A new study suggests that a genetic risk factor may be linked to the loss of smell and taste from a COVID-19 infection.
The study was published Monday in the journal Nature Genetics.
Researchers at 23andme said they conducted a survey involving nearly 70,000 individuals who tested positive for COVID-19. Of those respondents, 68% reported having a loss of smell and taste. The study also noted that women were 11% more likely than men to report not having taste or smell after a COVID-19 infection. Seventy-three percent of people who suffered the loss were between 26 and 35 years old.
Researchers then conducted a genome study of those who reported the symptom and those who reported they didn’t have the symptom. Researchers found a location near two genes— UGT2A1 and UGT2A2— associated with the loss of taste and smell from a COVID-19 infection.
The authors said they aren’t sure how genes may be involved but noted that the coronavirus seems to impair cells that involve smell and taste. They also noted that their study does have limitations including the fact that they didn’t replicate the data and had to rely on self-reporting data.
The U.S. Centers for Disease Control and Prevention has said a loss of taste and smell is a common symptom of COVID-19.
For most people, the olfactory problems are temporary, often improving on their own in weeks. But a small minority are complaining of persistent dysfunction long after other COVID-19 symptoms have disappeared. Some have reported continued total or partial loss of smell six months after infection. The longest, some doctors say, are now approaching a full year.
Researchers working on the vexing disability say they are optimistic that most will eventually recover but fear some will not. Some doctors are concerned that growing numbers of smell-deprived patients, many of them young, could be more prone to depression and other difficulties and weigh on strained health systems.
Losing the sense of smell can be more than a mere inconvenience. Smoke from a spreading fire, a gas leak, or the stink of rotten food can all pass dangerously unnoticed. Fumes from a used diaper, dog’s dirt on a shoe or sweaty armpits can be embarrassingly ignored.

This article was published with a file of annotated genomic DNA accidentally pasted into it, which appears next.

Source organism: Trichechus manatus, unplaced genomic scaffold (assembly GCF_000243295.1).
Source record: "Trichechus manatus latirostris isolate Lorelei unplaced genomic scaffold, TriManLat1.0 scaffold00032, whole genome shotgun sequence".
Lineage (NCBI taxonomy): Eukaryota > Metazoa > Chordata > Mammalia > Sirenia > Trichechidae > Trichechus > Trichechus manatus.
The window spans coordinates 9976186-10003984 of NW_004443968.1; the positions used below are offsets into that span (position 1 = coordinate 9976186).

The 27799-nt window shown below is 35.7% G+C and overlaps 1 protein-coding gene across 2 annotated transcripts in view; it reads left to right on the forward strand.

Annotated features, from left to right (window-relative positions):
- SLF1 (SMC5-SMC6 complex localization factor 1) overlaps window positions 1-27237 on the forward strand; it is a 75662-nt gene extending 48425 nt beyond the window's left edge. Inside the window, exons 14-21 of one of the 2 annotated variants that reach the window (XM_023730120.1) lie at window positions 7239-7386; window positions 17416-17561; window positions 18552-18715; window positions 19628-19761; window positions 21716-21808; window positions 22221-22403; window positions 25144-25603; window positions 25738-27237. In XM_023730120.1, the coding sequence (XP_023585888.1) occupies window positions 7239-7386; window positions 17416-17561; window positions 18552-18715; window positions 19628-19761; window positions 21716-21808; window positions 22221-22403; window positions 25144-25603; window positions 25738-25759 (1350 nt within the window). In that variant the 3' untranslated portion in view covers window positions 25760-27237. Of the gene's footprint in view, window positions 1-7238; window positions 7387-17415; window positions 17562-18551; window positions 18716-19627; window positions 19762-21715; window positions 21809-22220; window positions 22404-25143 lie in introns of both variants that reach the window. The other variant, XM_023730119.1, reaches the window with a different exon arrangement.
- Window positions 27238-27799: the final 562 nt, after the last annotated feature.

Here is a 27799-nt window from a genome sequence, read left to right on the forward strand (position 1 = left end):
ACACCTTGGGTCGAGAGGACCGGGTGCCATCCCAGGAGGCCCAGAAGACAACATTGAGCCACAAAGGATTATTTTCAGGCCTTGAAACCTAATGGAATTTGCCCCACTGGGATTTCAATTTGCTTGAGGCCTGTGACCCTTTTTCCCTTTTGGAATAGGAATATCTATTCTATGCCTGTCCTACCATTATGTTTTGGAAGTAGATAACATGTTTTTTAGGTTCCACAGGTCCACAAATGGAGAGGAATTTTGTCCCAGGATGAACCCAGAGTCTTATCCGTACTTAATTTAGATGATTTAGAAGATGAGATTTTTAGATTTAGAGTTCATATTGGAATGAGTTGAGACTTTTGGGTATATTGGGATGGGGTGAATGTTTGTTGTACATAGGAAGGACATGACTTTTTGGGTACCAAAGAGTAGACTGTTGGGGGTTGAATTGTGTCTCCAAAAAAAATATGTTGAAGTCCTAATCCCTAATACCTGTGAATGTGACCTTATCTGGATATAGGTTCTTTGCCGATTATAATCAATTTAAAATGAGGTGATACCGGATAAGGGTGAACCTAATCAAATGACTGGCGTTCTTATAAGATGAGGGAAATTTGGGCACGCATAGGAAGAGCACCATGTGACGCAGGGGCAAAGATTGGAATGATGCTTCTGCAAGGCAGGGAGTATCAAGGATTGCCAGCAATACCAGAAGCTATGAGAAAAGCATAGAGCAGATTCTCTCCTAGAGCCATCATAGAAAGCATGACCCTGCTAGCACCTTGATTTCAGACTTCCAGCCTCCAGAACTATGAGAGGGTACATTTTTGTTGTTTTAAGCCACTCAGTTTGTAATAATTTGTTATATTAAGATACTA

How can a virus cause smell and taste loss?
Other researchers believe one possibility is that people with upper respiratory infections often have congestion, drainage and other nasal symptoms that can block an odor’s ability to reach the smell nerve — which sits at the top of the nasal cavity, according to Vanderbilt University Medical Center.
But the primary cause, particularly for those with extended or permanent smell loss, could be due to the virus prompting an inflammatory reaction inside the nose that can lead to a loss of the olfactory, or smell, neurons.
"In some cases, this is permanent, but in other cases, the neurons can regenerate. That’s likely what determines which patients recover," the medical center states online.
Possible predictors of loss of smell and taste with COVID-19
Dr. Rakesh Chandra, a researcher at the Smell and Taste Center at Vanderbilt University Medical Center, said that generally, a person’s sense of smell can diminish with age, and women usually have a more astute sense of smell compared to men. But COVID-19 related smell loss is "disproportionally represented by younger females."
"That’s a little paradoxical compared to who generally gets smell and taste disorders, broadly speaking," he said.
Researchers don’t know why this would be the case. Chandra said it could be because their smell was better to begin with so the loss of it is more apparent — or perhaps another reason.
He added that patients with a milder COVID-19 infection are also more likely to have smell and taste loss, "so the disease severity seems to correlate in the opposite direction with the incidence of smell loss."
Previous research has shown similar findings.
How to boost chances of smell returning
Overall, those under 40 are more likely to recover these senses compared to older adults, the team at Virginia Commonwealth University found.
But to enhance one’s chances of recovering their sense of smell, researchers recommend what’s called olfactory training, which involves repeatedly smelling essential oils such as lemon, rose, cloves and eucalyptus for at least 20 seconds each twice a day.
This type of training should continue for at least three months — or longer if possible.
"Smell them one by one in order in the morning, and do the same thing in the evening, and every five days change the order," Chandra recommends. "It helps with odor discrimination and identification over time."
Kelly Hayes and the Associated Press contributed to this story. This story was reported from Los Angeles.